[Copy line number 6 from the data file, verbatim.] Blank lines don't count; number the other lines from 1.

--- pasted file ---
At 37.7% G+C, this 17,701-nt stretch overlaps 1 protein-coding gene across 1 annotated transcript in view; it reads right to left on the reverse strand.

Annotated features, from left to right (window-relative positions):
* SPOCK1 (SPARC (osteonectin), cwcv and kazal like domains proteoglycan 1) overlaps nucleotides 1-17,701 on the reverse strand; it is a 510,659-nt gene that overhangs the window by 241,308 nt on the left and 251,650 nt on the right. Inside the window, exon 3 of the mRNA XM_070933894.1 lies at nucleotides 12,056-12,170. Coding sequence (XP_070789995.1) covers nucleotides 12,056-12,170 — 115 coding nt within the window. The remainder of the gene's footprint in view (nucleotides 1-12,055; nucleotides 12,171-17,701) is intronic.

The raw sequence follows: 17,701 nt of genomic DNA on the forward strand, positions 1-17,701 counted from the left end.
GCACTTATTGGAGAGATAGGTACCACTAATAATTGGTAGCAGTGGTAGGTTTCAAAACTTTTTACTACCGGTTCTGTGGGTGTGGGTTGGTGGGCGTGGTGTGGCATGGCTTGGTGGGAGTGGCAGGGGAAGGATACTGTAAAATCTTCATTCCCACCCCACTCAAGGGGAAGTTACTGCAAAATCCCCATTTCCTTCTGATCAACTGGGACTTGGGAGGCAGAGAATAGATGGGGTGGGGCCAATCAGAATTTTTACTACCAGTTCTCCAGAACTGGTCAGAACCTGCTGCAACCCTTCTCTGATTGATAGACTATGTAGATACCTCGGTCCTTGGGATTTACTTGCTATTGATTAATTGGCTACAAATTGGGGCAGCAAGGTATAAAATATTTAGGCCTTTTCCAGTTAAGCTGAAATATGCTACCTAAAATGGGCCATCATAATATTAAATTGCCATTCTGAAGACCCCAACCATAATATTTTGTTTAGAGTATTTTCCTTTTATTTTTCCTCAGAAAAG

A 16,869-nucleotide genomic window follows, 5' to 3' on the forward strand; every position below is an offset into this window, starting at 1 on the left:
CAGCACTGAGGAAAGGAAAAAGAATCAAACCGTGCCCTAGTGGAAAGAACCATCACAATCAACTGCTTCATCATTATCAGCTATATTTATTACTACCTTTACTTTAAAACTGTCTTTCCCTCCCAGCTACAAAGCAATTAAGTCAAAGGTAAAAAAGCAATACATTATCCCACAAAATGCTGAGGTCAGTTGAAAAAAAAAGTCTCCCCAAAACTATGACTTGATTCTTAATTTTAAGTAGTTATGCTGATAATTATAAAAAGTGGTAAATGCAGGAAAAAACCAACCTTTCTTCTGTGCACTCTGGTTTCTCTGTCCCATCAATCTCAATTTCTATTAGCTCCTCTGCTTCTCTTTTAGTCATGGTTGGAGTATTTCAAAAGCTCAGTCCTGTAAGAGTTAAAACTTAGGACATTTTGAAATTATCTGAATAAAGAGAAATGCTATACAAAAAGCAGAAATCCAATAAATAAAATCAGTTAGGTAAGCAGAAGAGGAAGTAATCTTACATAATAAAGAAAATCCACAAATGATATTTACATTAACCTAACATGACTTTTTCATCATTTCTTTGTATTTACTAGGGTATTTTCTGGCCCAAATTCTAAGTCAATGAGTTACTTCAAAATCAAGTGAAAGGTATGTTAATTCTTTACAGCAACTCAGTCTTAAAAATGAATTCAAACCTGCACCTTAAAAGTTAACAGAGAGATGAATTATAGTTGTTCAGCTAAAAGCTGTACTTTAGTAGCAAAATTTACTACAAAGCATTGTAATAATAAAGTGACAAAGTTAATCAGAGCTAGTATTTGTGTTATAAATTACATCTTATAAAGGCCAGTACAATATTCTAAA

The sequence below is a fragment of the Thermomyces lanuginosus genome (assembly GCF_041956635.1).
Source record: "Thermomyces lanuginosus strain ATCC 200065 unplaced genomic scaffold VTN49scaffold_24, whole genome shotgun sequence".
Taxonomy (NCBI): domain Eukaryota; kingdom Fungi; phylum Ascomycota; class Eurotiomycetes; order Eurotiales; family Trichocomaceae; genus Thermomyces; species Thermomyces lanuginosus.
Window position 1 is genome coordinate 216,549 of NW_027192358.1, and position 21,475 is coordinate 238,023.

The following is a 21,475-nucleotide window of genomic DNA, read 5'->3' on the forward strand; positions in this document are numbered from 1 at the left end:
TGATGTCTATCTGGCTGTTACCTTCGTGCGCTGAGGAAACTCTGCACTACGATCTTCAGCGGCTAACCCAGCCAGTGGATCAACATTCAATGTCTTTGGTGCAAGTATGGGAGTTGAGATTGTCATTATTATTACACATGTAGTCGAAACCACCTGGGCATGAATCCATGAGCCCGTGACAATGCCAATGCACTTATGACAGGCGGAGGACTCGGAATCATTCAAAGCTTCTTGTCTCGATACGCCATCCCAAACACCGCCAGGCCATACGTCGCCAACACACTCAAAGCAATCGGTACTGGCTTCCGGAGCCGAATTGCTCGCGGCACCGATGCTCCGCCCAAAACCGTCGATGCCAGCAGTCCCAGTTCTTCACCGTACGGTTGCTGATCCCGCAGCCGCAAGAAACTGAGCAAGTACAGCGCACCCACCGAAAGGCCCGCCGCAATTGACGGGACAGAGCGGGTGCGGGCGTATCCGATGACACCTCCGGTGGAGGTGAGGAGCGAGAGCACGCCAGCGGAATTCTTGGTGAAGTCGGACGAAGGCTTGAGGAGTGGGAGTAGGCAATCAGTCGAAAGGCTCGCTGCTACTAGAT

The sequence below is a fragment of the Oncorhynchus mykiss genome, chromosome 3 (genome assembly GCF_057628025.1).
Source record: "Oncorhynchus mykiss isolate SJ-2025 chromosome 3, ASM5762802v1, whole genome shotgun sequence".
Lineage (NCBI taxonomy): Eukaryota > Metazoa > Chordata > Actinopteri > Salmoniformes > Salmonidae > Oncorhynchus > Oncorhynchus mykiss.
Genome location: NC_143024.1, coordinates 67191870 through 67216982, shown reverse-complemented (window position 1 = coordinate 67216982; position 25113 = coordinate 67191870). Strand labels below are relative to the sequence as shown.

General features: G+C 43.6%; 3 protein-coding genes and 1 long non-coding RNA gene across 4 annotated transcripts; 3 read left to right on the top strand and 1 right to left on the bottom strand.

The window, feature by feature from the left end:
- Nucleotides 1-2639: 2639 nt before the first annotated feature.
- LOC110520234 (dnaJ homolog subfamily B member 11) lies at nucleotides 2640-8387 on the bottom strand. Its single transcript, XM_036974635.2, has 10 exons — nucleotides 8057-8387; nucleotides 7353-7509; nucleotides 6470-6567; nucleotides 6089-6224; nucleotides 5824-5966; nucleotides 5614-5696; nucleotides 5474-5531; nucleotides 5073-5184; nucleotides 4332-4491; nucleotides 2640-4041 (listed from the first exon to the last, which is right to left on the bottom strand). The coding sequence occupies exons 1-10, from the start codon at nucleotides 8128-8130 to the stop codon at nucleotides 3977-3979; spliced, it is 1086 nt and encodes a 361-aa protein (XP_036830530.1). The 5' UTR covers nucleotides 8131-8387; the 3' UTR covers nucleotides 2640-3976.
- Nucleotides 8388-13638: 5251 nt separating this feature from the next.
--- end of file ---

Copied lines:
A 16,869-nucleotide genomic window follows, 5' to 3' on the forward strand; every position below is an offset into this window, starting at 1 on the left: